Richard Sherman likely has played his last down with the Seahawks. When he becomes available to other NFL teams, the Patriots are a good bet to be one of the first in line with a great chance to sign the five-time Pro Bowl cornerback.
Sherman at the end of March will turn 30, an age at which there tends to be rapid decline for players at his position. He also is coming off an Achilles injury that ended his 2017 season in November.
Although Sherman's play last season did start to drop off before the injury, he was still strong finishing in coverage and remained exceptional against the run. There's “Cause ppl talking to me like I’m slowin’ down. Opinions over statistics, of course” pic.twitter.com/nonbj7rQDA
“Cause ppl talking to me like I’m slowin’ down. Opinions over statistics, of course” pic.twitter.com/nonbj7rQDA— Richard Sherman (@RSherman_25) March 9, 2018 " target="_blank">plenty left in the short term for him to have significant impact on a new team in 2018.
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The Patriots have a need at corner, as they're about to let Malcolm Butler walk in free agency. They also fit the profile as a playoff fixture and a team that would make the most out of Sherman's talent, intelligence, leadership and competitive spirit.
Sherman is New England's preferred pickup, anyway, over former Patriot (and soon-to-be former Bronco) Aqib Talib, who's about two years older and is being traded to the Rams. Sherman better complements the skill set of New England's current No. 1 corner, Stephon Gilmore, and would come with better intangibles than those of Talib.
As perfect as the Patriots-Sherman fit might seem, New England is likely to face tough competition from four other teams, two from the AFC and two from the NFC. Those teams also represent two rising contenders for 2018 and two wild-card teams from 2017. Three of them even operate a Seahawks-like defense.
San Francisco 49ers
Seeing Sherman play for the Seahawks' archrivals down the west coast would be weird, but that whole Michael Crabtree and Jim Harbaugh thing is long gone. Now, the 49ers, with former Seahawks assistant Robert Saleh running things as defensive coordinator, can provide a solid second home for Sherman.
General manager John Lynch and the 49ers have all the money in the world, and they need a starting corner to play opposite promising second-year player Akhello Witherspoon. Even though Sherman will handle his Seattle exit with class, you can bet he would not mind lining up twice against the Seahawks next year, helping further the sudden power shift in the NFC West.
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Los Angeles Chargers
Defensive coordinator Gus Bradley and the Chargers should be thinking about adding Sherman even though, on the surface, it may look like the team doesn't need him given its fine cornerback play in 2017.
Casey Hayward was a premier shutdown corner last season, and Desmond King was terrific in slot coverage. Jason Verrett, however, continues to be hampered by lingering knee woes. Trevor Williams played well filling in for Verrett, but King and Williams are still very young.
Starting with Joey Bosa and Melvin Ingram up front, the Chargers are starting to build an elite defense that can carry them to big things. Sherman would give them a fiery defensive leader to match the intensity of Philip Rivers on offense. He would be a terrific locker-room influence on everyone.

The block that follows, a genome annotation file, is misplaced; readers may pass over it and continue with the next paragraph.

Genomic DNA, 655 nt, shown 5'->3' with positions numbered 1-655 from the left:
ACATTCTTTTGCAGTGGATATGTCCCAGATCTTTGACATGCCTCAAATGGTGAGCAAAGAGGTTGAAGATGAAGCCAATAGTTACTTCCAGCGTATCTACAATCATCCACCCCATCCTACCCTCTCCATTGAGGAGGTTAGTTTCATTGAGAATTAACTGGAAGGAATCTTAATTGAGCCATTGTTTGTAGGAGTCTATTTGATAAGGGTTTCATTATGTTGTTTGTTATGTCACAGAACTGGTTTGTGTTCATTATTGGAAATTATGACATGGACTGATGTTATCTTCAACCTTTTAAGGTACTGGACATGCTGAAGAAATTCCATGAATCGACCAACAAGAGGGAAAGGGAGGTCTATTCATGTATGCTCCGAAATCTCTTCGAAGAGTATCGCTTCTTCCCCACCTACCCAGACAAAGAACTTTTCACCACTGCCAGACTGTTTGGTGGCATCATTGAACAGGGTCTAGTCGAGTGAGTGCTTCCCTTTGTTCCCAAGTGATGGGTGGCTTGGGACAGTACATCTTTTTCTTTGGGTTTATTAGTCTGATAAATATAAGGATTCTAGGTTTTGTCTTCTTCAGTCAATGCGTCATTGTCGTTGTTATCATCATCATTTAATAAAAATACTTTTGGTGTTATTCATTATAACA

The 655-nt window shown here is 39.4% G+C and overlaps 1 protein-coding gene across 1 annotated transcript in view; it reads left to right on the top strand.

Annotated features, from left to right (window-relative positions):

Dan Quinn and Marquand Manuel offer the third Seattle copycat destination. Desmond Trufant and Robert Alford had a strong season starting together in Atlanta, but the Falcons were terrible in the slot with Brian Poole. If they were to sign Sherman, it would require sliding Alford back to the slot, where he has some good experience.
The downside here is the Falcons have already invested good money in both Trufant and Alford, and they have only $15 million or so in cap space. Sherman still merits consideration because of the Quinn connection and team's status as a contender.
The Titans got three new starters in the secondary last season. Former Patriot Logan Ryan was signed and former USC standout Adoree' Jackson was drafted to be the starting corners. At safety, Johnathan Cyprien got big money, and Kevin Byard broke out with the big season.
But beyond that at corner, LeShaun Sims is coming off a season-ending hamstring injury, and equally ineffective Brice McCain is a free agent. Ryan, like Trufant, has plenty of past experience in the slot and could slide there to make room for Sherman, whose experience would have a great influence on a key Year 2 for Jackson.
With the Patriots' Macolm Butler and the Redskins' Bashaud Breeland already on their radar, the Titans should have interest in Sherman, too. As the team moves on from Dick LeBeau and to new coordinator Dean Pees, it will be looking for corners to make more big plays and give up fewer. Sherman can do both.
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Speaking of LeBeau, here's bonus analysis of why another of his former teams — the Pittsburgh Steelers — should not go after Sherman:
The Steelers have hardly any cap space, and they recently made a splashy move for a pricey veteran cornerback when they signed Joe Haden fresh out of Cleveland in August. Haden are Artie Burns were not great together in 2017, but the team also saw the promise of undrafted corner Mike Hilton in the slot.
For now, Pittsburgh also has two huge personalities on offense in Le'Veon Bell and Antonio Brown. The addition of Sherman might make for one too many on a veteran team that sometimes has trouble getting everybody on the same page.
At this point, the Steelers' only advantage in getting Sherman would be keeping him away from the Patriots. That's not a good enough reason. They can only hope one of the four aforementioned teams does the job for them.